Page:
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Where to Eat Ramps at Los Angeles Restaurants

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Ramps, the fleeting spring ingredient that appears on LA restaurant menus -- then to the dismay of diners, it disappears within weeks. Think of the ramp as the leek's wild-child cousin -- with a sexier name and a zing of garlic to the tongue. It's the year's first green vegetable unearthed from North American soil, and it, of course, excites chefs and diners alike (curtailed season and all). Eat your ramps, like, right now at the following farm-foraged restaurants:

Ray's: The new Patina restaurant at the LACMA flaunts an adventurous menu -- not unlike the rotating artwork inside LA's leading museum. The lamb sweetbreads and the grilled octopus will have a longer life than chef Kris Morningstar's use of ramps. The wild leeks are cooked in risotto with parmesan and morel mushrooms. (Oregon truffles are available for an extra charge.)
Ray's, 5905 Wilshire Boulevard, at Fairfax Avenue (323-857-6180 or patinagroup.com)

Cube: Every Wednesday morning, Cube woos us via Twitter with its photographed farmers' market finds, so it's assumed that the kitchen would pay homage to spring's phantom ingredient. As an antipasti preamble (to panchetta-wrapped porchetta, perhaps?), find the ramp tortellini cooked with parmesan brodo and fava beans.
Cube, 615 North La Brea Avenue, at Clinton Street (323-939-1148 or eatatcube.com)

Pizzeria Mozza: Every given night, you can choose from nearly 24 kinds of pizzas at Pizzeria Mozza. They're all pies of perfection. And sure, you want the squash-blossom-and burrata (it's epic), and the fennel sausage can always erase a bad day, but get the one with the ramps, since it won't exist much longer. Every slice offers green garlic, Hen of the Woods mushrooms, ricotta and guanciale, too.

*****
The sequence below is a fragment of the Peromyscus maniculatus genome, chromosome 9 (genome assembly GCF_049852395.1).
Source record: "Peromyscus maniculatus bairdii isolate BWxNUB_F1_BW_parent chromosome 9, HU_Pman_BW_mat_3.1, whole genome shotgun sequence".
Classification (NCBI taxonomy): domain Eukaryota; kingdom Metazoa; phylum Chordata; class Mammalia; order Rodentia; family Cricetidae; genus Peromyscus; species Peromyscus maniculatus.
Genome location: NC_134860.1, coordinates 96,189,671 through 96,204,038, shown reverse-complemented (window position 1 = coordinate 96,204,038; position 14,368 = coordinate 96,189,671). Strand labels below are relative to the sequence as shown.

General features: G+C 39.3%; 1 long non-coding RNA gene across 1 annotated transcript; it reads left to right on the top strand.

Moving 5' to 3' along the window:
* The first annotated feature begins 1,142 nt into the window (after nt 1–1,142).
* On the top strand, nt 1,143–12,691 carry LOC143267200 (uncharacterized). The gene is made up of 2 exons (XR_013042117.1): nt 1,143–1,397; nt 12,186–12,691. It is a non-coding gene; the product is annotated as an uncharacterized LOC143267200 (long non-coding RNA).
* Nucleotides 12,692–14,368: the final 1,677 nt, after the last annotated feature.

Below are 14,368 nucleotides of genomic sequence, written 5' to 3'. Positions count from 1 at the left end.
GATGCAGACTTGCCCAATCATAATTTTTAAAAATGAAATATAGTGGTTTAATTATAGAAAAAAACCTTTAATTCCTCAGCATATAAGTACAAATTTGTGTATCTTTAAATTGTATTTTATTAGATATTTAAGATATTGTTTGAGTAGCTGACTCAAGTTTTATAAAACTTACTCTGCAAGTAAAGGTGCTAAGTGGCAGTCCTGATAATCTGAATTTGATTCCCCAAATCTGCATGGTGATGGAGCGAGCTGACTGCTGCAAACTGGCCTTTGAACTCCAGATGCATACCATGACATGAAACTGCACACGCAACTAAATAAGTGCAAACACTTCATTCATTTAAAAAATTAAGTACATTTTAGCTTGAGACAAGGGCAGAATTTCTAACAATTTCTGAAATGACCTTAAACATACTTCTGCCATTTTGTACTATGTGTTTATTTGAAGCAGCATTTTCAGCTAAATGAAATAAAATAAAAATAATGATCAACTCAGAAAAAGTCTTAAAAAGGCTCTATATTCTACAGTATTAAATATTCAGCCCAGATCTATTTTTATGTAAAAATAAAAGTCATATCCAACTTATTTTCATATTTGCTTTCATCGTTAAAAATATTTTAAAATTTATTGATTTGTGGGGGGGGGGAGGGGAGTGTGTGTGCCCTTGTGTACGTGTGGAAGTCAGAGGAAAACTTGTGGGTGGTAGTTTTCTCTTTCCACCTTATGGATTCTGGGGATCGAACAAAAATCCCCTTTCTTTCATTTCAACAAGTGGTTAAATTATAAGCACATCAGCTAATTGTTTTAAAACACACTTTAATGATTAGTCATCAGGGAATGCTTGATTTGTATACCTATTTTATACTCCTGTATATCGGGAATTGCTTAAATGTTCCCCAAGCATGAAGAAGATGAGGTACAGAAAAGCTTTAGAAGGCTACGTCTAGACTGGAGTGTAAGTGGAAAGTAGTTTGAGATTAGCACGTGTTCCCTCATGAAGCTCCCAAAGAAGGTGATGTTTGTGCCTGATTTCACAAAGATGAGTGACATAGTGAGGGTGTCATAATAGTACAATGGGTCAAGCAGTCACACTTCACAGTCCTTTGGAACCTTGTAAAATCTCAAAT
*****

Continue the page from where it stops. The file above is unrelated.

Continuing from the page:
Pizzeria Mozza, 641 Highland Avenue, at Melrose Avenue (323-297-0101 or pizzeriamozza.com)

Wood & Vine: The Wood & Vine menu consists of small plates, which is perfect, given its clientele of small appetites. The ricotta cavatelli is the most satisfying dish, and right now, it's served with petit pan squash, a second cheese of a goat variety, and of course, beloved ramps.
Wood & Vine, 6280 Hollywood Boulevard, at Vine Street, Hollywood (323-334-3360 or woodandvine.com)

Rustic Canyon: The Westside seasonal kitchen is closest to the all-important Wednesday morning farmers' market, so it's arguable that Rustic Canyon has first choice of the best ramps. It's served with burrata, roasted artichokes, fava beans, stinging nettle pesto and toast.
Rustic Canyon, 1119 Wilshire Boulevard, at 12th Street, Santa Monica (310-393-7050 or rusticcanyonwinebar.com)

Lou: A common way to preserve the life of the ramp is to pickle it. At Lou, the assertive wine bar in the strip mall next to the unrated Thai massage parlor, pickled ramps can be had with the pan-fried cicciolo, additionally served with shaved artichoke and dandelion greens.
Lou, 724 Vine Street, at Melrose Avenue (323-962-6369 or louonvine.com)

Sotto: LA' s new Italian-cooking authority took over last year's most famous restaurant space called Test Kitchen (thank you kindly for the makeover). Alongside, thoughtful pizzas, pastas and pigs courtesy of Devil's Gulch, Sotto is serving its ramps in the form of a bruschetta with its pairing partner in crime, fava beans.
Sotto, 9575 West Pico Boulevard, at Edris Drive (310-277-0210 or sottorestaurant.com)